Carroll graduated in 2008 as USU's all-time leading scorer, a two-time AP honorable mention All-American and the WAC Player of the Year in 2007-08.

For football players, the process is a different beast. At BYU, which is owned by The Church of Jesus Christ of Latter-day Saints, Sitake's primary concerns are about players being able to withstand the rigors of a season.

Timing often works against football players being able to get on the field right away; most will return in the summer and have a short period before the season starts. That's why the default for BYU has been to redshirt returned missionaries.

But there are times when players have been called into the fray immediately.

"It happened for Tanner Mangum when he came home from his mission and he was kind of thrown in the spotlight after Taysom Hill got hurt his freshman year," Sitake said. "Tanner's freshman year was that exact thing. He got home in June and was the starting quarterback in Week 2, and then played the entire year as the starting quarterback."

Position does factor into the decision to redshirt players. Last season, BYU redshirted four linemen who had returned from missions to allow them to build their bodies. Sitake, who served a mission himself as a player, stressed the importance of allowing each player to progress at his own rate. Returned missionaries are separate from the rest of the group when it comes to workouts, so their individual development can be closely monitored.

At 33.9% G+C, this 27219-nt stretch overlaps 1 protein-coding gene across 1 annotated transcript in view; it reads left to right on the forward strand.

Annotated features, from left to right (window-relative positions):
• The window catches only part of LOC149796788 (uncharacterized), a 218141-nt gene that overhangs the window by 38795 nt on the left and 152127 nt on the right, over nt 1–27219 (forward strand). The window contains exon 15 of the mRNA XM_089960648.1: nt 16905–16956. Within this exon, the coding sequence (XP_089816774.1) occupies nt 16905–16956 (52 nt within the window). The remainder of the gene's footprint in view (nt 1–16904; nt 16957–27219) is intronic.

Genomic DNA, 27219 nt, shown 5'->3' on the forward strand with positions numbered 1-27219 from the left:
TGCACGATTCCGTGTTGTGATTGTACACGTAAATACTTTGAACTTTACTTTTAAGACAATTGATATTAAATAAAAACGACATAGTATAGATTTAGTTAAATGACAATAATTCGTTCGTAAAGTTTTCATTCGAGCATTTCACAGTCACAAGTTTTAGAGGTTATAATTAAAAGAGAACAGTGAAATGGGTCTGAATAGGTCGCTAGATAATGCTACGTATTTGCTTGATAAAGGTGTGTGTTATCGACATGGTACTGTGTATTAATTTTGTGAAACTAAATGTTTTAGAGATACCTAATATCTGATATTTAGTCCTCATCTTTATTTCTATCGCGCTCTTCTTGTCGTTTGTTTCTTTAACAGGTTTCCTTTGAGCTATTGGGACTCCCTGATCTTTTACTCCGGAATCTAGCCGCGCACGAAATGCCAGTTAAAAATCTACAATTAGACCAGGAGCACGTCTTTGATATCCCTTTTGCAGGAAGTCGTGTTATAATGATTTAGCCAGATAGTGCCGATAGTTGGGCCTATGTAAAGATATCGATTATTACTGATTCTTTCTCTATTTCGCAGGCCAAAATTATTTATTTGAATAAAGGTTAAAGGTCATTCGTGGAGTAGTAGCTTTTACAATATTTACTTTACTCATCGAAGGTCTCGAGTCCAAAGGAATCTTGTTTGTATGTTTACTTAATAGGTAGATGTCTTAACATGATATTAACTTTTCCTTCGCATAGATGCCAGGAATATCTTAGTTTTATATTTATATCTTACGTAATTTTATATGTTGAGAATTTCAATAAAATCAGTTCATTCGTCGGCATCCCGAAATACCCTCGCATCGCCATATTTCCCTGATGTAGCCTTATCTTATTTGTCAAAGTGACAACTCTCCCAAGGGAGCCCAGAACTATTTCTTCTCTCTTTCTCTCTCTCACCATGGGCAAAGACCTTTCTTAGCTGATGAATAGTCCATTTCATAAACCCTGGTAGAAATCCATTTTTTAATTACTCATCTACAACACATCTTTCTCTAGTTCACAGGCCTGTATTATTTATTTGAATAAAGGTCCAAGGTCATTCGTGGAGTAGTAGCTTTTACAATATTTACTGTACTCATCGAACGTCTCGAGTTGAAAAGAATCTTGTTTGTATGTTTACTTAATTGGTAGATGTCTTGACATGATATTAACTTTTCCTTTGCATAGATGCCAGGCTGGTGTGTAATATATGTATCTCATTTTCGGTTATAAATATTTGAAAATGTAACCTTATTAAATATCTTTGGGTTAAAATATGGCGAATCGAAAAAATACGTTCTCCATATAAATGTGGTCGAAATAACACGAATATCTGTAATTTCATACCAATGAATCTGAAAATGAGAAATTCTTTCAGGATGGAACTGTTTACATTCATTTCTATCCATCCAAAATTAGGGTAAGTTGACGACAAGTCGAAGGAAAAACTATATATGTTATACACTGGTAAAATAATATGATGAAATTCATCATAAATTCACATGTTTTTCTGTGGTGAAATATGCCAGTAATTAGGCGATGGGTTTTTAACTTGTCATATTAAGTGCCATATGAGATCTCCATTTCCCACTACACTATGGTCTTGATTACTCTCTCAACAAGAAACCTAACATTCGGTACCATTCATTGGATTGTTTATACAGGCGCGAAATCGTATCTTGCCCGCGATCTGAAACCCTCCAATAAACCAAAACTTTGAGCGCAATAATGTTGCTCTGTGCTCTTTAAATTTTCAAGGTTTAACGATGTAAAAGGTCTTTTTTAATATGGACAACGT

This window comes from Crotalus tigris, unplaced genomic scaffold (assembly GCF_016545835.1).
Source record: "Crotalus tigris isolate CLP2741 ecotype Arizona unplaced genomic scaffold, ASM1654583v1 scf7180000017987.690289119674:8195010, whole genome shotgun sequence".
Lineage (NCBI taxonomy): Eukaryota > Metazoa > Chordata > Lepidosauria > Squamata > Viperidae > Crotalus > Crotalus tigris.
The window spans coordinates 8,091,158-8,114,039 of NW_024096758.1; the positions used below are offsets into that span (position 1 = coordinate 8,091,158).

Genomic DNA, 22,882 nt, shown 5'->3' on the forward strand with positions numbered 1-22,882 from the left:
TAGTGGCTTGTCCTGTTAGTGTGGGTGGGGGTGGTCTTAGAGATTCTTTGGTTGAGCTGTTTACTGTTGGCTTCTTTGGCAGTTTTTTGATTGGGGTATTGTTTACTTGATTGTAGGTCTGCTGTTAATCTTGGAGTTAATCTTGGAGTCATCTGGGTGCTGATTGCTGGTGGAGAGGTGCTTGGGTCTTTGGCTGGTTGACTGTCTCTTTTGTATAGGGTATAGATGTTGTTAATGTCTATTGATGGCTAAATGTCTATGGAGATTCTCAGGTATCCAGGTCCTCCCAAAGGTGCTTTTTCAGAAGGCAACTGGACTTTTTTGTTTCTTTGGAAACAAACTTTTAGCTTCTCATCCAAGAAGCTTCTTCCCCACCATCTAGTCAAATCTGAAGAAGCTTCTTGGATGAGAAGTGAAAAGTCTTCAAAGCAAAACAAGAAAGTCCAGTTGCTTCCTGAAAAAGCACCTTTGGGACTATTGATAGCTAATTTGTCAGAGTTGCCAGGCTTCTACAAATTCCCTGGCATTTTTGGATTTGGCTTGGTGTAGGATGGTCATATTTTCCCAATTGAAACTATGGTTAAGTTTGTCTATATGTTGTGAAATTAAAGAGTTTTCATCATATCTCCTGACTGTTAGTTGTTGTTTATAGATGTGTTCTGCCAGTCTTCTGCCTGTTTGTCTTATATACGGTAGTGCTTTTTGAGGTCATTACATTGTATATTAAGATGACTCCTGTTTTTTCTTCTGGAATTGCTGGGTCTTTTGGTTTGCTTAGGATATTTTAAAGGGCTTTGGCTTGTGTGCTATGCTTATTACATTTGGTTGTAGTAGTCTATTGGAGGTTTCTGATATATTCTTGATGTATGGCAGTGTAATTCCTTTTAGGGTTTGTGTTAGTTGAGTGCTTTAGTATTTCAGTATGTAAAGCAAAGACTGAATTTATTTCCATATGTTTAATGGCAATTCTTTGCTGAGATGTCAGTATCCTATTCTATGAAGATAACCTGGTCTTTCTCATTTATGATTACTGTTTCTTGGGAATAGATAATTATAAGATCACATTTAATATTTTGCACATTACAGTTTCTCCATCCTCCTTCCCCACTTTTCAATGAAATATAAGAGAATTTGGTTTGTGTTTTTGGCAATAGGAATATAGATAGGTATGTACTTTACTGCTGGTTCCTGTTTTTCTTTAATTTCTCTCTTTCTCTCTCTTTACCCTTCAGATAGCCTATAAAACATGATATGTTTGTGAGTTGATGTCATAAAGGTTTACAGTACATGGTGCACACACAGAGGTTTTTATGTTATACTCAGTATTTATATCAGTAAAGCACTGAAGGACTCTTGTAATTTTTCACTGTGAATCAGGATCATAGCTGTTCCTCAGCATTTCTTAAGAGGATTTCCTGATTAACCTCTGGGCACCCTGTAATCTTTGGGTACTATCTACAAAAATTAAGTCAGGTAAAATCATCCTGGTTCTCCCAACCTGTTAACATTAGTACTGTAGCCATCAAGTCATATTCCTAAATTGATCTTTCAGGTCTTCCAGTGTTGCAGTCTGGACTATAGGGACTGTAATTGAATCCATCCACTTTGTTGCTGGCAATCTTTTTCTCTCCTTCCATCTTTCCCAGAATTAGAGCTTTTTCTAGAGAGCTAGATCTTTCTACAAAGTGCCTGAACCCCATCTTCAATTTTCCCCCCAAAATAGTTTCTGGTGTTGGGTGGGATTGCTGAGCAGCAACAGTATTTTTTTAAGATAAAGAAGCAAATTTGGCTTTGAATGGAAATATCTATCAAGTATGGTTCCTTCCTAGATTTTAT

Mangum's case proves that decisions made about redshirting missionaries can be crucial. Sitake takes advantage of the program's resources -- they will have five strength coaches working with football -- by having the strength and conditioning staff focus its attention on returned missionaries as a separate group.

"I believe it needs that much attention," Sitake said. "For a person that's just got home from two years of nonactivity, it's important that we give them that much attention, that we give them that much coaching so that we can make the right decision.

"As we go forward, if there is a question at all -- then we redshirt them. For the most part, players want to play. If it was up to them, they'd play. They don't want to redshirt. As a coach, it's our job to protect them and do the redshirt."

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Twitter: @LWorthySports 

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July 11, 2017